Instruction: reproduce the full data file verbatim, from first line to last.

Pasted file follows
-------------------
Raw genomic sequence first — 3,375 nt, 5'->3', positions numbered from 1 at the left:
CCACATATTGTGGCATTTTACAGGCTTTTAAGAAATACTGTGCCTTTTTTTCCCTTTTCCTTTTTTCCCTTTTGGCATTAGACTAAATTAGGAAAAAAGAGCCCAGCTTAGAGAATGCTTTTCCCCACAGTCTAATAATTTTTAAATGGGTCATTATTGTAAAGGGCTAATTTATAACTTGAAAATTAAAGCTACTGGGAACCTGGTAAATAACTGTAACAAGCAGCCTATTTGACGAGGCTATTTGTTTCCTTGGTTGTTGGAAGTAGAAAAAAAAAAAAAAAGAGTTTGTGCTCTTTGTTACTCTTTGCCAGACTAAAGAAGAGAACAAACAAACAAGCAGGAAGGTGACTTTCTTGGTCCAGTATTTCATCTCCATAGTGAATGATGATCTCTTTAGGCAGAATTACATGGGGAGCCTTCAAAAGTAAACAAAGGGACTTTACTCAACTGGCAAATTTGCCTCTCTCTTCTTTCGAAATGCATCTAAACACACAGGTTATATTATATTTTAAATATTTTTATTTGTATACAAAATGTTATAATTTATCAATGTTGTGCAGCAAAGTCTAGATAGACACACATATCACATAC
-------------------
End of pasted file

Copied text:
Raw genomic sequence first — 3,375 nt, 5'->3', positions numbered from 1 at the left:
CCACATATTGTGGCATTTTACAGGCTTTTAAGAAATACTGTGCCTTTTTTTCCCTTTTCCTTTTTTCCCTTTTGGCATTAGACTAAATTAGGAAAAAAGAGCCCAGCTTAGAGAATGCTTTTCCCCACAGTCTAATAATTTTTAAATGGGTCATTATTGTAAAGGGCTAATTTATAACTTGAAAATTAAAGCTACTGGGAACCTGGTAAATAACTGTAACAAGCAGCCTATTTGACGAGGCTATTTGTTTCCTTGGTTGTTGGAAGTAGAAAAAAAAAAAAAAAGAGTTTGTGCTCTTTGTTACTCTTTGCCAGACTAAAGAAGAGAACAAACAAACAAGCAGGAAGGTGACTTTCTTGGTCCAGTATTTCATCTCCATAGTGAATGATGATCTCTTTAGGCAGAATTACATGGGGAGCCTTCAAAAGTAAACAAAGGGACTTTACTCAACTGGCAAATTTGCCTCTCTCTTCTTTCGAAATGCATCTAAACACACAGGTTATATTATATTTTAAATATTTTTATTTGTATACAAAATGTTATAATTTATCAATGTTGTGCAGCAAAGTCTAGATAGACACACATATCACATAC